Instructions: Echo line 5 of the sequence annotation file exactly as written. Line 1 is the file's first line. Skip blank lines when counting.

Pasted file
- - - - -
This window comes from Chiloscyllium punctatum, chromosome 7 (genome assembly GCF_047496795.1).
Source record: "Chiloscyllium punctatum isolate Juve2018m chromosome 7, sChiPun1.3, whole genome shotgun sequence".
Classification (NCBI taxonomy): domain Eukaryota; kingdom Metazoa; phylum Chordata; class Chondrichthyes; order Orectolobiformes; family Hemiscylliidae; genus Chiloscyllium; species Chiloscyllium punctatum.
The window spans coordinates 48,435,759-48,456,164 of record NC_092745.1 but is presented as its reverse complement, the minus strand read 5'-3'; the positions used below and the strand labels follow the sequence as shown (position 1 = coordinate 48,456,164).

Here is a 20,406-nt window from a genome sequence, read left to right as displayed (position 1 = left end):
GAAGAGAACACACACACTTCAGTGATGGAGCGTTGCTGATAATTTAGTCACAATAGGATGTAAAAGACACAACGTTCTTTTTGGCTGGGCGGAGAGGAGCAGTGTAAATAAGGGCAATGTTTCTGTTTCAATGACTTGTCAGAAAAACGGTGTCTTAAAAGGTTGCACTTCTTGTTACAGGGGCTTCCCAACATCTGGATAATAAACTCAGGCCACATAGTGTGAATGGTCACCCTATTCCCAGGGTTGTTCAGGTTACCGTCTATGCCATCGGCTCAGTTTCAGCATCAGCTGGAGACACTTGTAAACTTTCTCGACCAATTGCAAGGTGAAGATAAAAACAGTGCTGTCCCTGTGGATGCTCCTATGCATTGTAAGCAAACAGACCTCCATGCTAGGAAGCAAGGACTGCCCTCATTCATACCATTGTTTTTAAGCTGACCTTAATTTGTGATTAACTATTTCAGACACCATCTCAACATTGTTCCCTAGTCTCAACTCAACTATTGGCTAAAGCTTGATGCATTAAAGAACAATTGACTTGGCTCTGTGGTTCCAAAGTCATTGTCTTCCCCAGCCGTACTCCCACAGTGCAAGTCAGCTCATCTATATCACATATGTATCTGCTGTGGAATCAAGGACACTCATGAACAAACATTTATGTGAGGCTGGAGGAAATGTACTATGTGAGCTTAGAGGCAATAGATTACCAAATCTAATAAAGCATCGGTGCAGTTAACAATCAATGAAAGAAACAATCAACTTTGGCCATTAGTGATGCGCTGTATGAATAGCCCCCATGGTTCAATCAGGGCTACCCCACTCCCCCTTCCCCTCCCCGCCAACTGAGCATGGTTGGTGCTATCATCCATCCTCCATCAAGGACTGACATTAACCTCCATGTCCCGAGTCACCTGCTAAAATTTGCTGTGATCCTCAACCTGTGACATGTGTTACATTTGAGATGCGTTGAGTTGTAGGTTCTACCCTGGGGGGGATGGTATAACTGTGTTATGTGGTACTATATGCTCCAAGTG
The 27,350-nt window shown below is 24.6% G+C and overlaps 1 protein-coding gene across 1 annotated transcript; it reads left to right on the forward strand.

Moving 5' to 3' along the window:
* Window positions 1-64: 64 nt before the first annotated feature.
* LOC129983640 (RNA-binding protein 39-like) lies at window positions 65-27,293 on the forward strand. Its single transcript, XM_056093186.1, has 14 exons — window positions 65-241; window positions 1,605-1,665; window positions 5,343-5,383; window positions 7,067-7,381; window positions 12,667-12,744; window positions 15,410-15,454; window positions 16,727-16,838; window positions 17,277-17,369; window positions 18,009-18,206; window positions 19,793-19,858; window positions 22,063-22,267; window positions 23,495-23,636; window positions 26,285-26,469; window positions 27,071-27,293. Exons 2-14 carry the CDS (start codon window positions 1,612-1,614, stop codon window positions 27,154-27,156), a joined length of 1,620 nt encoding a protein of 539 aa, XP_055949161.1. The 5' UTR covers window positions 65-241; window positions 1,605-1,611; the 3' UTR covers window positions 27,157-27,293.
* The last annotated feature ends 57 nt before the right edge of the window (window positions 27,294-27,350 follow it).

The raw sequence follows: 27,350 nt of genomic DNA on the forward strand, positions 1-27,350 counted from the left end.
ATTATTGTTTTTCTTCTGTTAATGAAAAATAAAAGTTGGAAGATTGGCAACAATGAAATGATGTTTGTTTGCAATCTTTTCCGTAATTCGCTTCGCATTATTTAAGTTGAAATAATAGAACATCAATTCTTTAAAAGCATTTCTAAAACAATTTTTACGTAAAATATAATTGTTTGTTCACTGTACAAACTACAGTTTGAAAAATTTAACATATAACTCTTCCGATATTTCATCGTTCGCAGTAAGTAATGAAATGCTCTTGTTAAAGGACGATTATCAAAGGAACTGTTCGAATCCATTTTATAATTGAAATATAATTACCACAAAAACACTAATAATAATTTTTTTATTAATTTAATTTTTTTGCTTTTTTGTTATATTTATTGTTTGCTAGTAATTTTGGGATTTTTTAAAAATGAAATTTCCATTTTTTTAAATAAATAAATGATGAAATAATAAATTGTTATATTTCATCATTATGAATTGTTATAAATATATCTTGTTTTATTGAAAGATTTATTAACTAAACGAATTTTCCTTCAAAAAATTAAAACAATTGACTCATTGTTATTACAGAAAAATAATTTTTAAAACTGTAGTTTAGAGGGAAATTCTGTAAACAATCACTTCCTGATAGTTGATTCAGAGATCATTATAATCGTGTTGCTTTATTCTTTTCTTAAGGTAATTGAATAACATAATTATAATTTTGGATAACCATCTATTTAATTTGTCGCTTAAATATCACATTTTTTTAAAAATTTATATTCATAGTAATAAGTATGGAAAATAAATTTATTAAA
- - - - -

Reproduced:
Here is a 20,406-nt window from a genome sequence, read left to right as displayed (position 1 = left end):